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Superannuation specifically acknowledges bequests

Superannuation legislation has specific features designed for appropriate bequeathing. For example, Binding Death Nominations (BDNs) ensure superannuation is distributed according to the wishes of the deceased member, not at the whim of a new trustee of the fund or executor of the estate. Superannuation is not an asset of the estate and a trustee is not obliged to follow directions in a will, even if super is specifically mentioned in the will. The instructions in the BDN define the money flow.

The main reason a superannuation death benefit is paid directly to a dependant rather than the estate is to ensure other people (creditors, claimants for bankruptcy, etc) cannot access the payment benefits provided to a dependant.

In fact, the superannuation rules themselves facilitate bequests to non-dependants. There is no restriction on withdrawing money from superannuation for anyone who has reached preservation age and satisfied a condition of release (including retiring). However, on death, if it is given to anyone other than a spouse or a dependent child, there is a tax (on the taxable component) of 15% plus the Medicare levy (currently 2% for most people). The obvious approach is to gift it before death, if possible. Continuing from the Treasury work quoted in the AFR as above:

“People typically don't die all of a sudden. They might know it is coming so they draw down at least some of their super in advance and gift it to others to avoid the 16% tax that is payable if you leave your super to independent children or people other than your wife or dependent children," one source said.”

Conclusion

A potential benefit of this debate about the ‘purpose of super’ is to force each person to consider their own objectives, but we will be sorely disappointed if we think this will create consensus. I know what my purpose is, I know what David Murray’s purpose is, and I know what Michael Keating’s purpose is. But most importantly … what’s yours?

 

Graham Hand is the Managing Editor of Firstlinks. This article is general information and does not consider the circumstances of any investor, and has not been edited since its first publication in 2015.

The Superannuation Complaints Tribunal mentioned in this article has ceased operations. New complaints should go to the Australian Financial Complaints Authority.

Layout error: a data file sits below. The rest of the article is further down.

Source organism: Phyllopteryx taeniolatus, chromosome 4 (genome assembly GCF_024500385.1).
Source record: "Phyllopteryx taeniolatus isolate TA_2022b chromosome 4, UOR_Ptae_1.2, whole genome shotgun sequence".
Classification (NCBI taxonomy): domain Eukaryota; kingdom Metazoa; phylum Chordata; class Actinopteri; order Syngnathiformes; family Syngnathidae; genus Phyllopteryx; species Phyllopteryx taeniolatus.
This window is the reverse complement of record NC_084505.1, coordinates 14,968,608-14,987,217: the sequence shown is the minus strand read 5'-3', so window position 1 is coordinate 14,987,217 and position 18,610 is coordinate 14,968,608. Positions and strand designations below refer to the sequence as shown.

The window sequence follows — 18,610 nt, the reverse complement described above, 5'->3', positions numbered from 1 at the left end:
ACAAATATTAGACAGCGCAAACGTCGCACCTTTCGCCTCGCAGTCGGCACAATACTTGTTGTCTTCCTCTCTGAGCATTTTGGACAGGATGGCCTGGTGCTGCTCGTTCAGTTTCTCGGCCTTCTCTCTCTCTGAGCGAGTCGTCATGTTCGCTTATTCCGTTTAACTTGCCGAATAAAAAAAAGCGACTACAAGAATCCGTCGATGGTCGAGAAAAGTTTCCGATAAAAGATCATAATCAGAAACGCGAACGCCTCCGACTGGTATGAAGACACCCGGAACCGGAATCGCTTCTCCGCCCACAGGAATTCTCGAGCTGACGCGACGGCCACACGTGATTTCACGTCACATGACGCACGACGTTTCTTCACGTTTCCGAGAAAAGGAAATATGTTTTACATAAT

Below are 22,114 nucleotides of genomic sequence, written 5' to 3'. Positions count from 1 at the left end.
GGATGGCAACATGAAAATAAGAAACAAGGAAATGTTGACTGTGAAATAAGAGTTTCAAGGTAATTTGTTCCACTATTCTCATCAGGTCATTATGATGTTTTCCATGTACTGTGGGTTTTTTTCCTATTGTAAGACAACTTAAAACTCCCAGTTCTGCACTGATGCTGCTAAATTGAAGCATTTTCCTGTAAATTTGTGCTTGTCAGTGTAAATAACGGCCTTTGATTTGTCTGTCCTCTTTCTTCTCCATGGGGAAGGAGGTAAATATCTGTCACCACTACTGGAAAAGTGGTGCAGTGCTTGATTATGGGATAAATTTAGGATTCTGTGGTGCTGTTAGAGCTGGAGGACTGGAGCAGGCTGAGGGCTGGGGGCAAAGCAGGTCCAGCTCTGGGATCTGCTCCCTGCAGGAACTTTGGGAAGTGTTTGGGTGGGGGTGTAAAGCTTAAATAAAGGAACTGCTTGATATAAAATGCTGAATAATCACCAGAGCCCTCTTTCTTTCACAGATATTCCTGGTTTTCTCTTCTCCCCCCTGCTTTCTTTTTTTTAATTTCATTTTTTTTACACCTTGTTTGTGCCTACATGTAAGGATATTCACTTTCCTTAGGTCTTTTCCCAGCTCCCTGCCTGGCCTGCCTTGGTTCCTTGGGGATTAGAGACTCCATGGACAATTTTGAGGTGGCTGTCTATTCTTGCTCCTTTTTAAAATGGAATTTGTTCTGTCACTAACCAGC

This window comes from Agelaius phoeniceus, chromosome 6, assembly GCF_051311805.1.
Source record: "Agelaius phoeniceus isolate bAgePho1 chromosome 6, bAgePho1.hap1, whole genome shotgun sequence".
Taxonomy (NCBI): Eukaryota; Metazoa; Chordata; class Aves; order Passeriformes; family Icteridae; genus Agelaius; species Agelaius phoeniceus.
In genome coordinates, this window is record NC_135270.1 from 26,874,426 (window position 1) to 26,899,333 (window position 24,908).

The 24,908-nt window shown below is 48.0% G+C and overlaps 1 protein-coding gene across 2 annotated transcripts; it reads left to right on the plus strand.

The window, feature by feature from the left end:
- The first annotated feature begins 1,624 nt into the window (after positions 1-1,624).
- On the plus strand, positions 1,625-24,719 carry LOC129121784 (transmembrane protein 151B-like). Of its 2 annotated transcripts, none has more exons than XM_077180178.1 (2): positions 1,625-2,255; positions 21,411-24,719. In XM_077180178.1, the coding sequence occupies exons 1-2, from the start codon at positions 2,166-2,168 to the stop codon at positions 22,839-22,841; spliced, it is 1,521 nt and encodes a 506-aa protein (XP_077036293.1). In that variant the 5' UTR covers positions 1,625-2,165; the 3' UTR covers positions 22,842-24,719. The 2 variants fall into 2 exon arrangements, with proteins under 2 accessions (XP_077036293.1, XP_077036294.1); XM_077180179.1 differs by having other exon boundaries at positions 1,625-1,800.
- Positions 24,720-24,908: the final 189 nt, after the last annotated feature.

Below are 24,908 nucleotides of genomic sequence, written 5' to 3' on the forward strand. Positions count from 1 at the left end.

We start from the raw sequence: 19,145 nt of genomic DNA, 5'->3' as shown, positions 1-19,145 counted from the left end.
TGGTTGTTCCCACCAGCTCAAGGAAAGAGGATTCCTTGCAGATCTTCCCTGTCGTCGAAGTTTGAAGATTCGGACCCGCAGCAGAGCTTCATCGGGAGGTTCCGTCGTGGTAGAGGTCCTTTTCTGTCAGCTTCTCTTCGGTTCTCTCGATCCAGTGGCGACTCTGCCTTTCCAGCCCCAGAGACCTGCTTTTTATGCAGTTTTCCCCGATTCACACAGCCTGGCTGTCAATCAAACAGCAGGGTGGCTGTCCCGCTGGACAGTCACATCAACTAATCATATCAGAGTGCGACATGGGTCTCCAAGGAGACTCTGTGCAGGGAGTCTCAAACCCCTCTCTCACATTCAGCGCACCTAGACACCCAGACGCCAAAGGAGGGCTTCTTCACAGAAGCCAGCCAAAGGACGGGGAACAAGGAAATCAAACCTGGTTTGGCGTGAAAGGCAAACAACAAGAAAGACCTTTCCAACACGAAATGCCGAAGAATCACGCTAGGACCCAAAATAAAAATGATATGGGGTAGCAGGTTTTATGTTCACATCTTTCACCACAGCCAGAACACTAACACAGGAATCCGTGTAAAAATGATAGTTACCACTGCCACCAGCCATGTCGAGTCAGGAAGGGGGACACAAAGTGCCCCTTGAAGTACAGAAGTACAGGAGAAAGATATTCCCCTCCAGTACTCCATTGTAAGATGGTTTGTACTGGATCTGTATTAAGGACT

20 Comments
Trevor
April 20, 2021

I totally AGREE with you John Bowen !
December 21, 2015
"And death duties and capital gains on the family home. Don't give the non dependent kids anything. Why should they get it, put it back in the public coffers so the government can spend it on wasteful projects."
[ Such a PITY that sarcasm is so often WASTED on the ideologically possessed !!! ]
"I put super into the system under the existing rules, nothing about just providing an income in retirement until death do I and the government part. I'm costing the government nothing in retirement because of my super, except a visit to the doctor once a year.
And how much super is too much, can anyone tell me how much it is going to cost me to live until I die. Even the best statisticians would be making a wild guess.
Leave the superannuation system alone, stop changing the rules every 5 minutes and give people some certainty."
Yep ! Stay out of my hip-pocket too ! What is in there I earned honestly with hard work and it's mine !

Ruth
April 20, 2021

'The main reason a superannuation death benefit is paid directly to a dependant rather than the estate is to ensure other people (creditors, claimants for bankruptcy, etc) cannot access the payment benefits provided to a dependant.' As I recall, it was to be paid to dependents if any because upon a second marriage there were situations where a husband had remarried leaving dependents behind to be paid for by the taxpayer as they were no longer covered under the deceased's estate. Don't worry about it. Young people today are waking up that contributing to super is too large a gamble. They prefer their own home. Who would voluntarily lock up >10% of their income for >30 years today? The system has changed so much in the last 30 years its original purpose has been destroyed. It's no longer seen as the contributor's money (favourable tax treatment was the reward for locking it up), but a tax source. Contributors today have no idea when or whether they will be able to access it and what tax changes will be imposed. That's what it will become. A source of tax revenue, and you will be unable to withdraw it. We have come a long way from the days when everyone was entitled to an age pension.

Paul Wales
April 09, 2021

The Superannuation Guarantee system was designed primarily to provide a retirement income for the majority of working Australians. In a speech titled “A Retirement Incomes Policy” delivered at the Australian Graduate School of Management on 25 July 1991, Paul Keating proposed “the creation of a comprehensive National Retirement Income Scheme. https://parlinfo.aph.gov.au/parlInfo/download/media/pressrel/U69F6/upload_binary/U69F6.pdf;fileType=application/pdf. This speech includes 18 references to retirement income/s.

For example:

“A system of more adequate private provision of retirement income sympathetically interfaced with the public pensions system will not only better provide for the aged, but is more likely to preserve the dignity and independence each have enjoyed in their pre-retirement years.” (pg 7)